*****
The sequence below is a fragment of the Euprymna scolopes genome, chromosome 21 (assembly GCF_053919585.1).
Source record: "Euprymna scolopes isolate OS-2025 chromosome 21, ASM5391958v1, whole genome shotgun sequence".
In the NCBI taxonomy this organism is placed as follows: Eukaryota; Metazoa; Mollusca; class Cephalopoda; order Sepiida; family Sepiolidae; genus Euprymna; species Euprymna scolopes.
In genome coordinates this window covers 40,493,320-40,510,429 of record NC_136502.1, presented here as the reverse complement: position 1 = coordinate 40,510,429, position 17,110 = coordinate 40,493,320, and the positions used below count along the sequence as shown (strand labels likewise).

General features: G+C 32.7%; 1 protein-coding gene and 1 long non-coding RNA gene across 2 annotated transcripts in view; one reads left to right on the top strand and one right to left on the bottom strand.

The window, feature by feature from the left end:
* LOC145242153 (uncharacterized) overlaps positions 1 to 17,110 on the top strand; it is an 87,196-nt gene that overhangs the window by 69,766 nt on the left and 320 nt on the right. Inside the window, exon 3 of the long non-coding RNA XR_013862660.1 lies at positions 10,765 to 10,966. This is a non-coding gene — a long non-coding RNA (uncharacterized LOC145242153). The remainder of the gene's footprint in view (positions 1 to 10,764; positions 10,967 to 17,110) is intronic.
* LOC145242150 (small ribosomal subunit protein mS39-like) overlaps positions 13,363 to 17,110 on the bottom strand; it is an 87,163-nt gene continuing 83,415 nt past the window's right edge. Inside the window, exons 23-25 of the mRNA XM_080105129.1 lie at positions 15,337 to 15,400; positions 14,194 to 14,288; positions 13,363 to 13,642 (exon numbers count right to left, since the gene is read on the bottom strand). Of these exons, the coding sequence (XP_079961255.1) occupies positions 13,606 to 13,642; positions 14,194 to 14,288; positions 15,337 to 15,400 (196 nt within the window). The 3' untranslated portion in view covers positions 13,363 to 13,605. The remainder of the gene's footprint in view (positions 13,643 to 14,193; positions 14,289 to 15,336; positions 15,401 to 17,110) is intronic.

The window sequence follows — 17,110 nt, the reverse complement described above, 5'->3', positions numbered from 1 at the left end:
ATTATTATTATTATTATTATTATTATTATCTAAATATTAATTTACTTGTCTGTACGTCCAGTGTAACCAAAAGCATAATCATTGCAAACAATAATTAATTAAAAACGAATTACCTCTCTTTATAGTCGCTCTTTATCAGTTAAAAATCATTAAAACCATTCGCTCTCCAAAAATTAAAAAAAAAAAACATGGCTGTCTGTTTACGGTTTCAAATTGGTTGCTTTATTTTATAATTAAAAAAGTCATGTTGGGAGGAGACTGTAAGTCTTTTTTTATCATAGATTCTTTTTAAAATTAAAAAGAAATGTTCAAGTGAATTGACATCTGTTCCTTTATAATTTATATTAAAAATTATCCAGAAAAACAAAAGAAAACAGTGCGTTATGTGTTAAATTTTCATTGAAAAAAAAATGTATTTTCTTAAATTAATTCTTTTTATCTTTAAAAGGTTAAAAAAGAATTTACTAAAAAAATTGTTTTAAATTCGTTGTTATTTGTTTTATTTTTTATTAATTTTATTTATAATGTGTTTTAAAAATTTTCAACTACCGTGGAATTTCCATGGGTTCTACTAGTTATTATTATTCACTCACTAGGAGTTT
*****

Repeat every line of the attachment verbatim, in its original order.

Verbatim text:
The sequence below is a fragment of the Euprymna scolopes genome, chromosome 21 (assembly GCF_053919585.1).
Source record: "Euprymna scolopes isolate OS-2025 chromosome 21, ASM5391958v1, whole genome shotgun sequence".
In the NCBI taxonomy this organism is placed as follows: Eukaryota; Metazoa; Mollusca; class Cephalopoda; order Sepiida; family Sepiolidae; genus Euprymna; species Euprymna scolopes.
In genome coordinates this window covers 40,493,320-40,510,429 of record NC_136502.1, presented here as the reverse complement: position 1 = coordinate 40,510,429, position 17,110 = coordinate 40,493,320, and the positions used below count along the sequence as shown (strand labels likewise).

General features: G+C 32.7%; 1 protein-coding gene and 1 long non-coding RNA gene across 2 annotated transcripts in view; one reads left to right on the top strand and one right to left on the bottom strand.

The window, feature by feature from the left end:
* LOC145242153 (uncharacterized) overlaps positions 1 to 17,110 on the top strand; it is an 87,196-nt gene that overhangs the window by 69,766 nt on the left and 320 nt on the right. Inside the window, exon 3 of the long non-coding RNA XR_013862660.1 lies at positions 10,765 to 10,966. This is a non-coding gene — a long non-coding RNA (uncharacterized LOC145242153). The remainder of the gene's footprint in view (positions 1 to 10,764; positions 10,967 to 17,110) is intronic.
* LOC145242150 (small ribosomal subunit protein mS39-like) overlaps positions 13,363 to 17,110 on the bottom strand; it is an 87,163-nt gene continuing 83,415 nt past the window's right edge. Inside the window, exons 23-25 of the mRNA XM_080105129.1 lie at positions 15,337 to 15,400; positions 14,194 to 14,288; positions 13,363 to 13,642 (exon numbers count right to left, since the gene is read on the bottom strand). Of these exons, the coding sequence (XP_079961255.1) occupies positions 13,606 to 13,642; positions 14,194 to 14,288; positions 15,337 to 15,400 (196 nt within the window). The 3' untranslated portion in view covers positions 13,363 to 13,605. The remainder of the gene's footprint in view (positions 13,643 to 14,193; positions 14,289 to 15,336; positions 15,401 to 17,110) is intronic.

The window sequence follows — 17,110 nt, the reverse complement described above, 5'->3', positions numbered from 1 at the left end:
ATTATTATTATTATTATTATTATTATTATCTAAATATTAATTTACTTGTCTGTACGTCCAGTGTAACCAAAAGCATAATCATTGCAAACAATAATTAATTAAAAACGAATTACCTCTCTTTATAGTCGCTCTTTATCAGTTAAAAATCATTAAAACCATTCGCTCTCCAAAAATTAAAAAAAAAAAACATGGCTGTCTGTTTACGGTTTCAAATTGGTTGCTTTATTTTATAATTAAAAAAGTCATGTTGGGAGGAGACTGTAAGTCTTTTTTTATCATAGATTCTTTTTAAAATTAAAAAGAAATGTTCAAGTGAATTGACATCTGTTCCTTTATAATTTATATTAAAAATTATCCAGAAAAACAAAAGAAAACAGTGCGTTATGTGTTAAATTTTCATTGAAAAAAAAATGTATTTTCTTAAATTAATTCTTTTTATCTTTAAAAGGTTAAAAAAGAATTTACTAAAAAAATTGTTTTAAATTCGTTGTTATTTGTTTTATTTTTTATTAATTTTATTTATAATGTGTTTTAAAAATTTTCAACTACCGTGGAATTTCCATGGGTTCTACTAGTTATTATTATTCACTCACTAGGAGTTT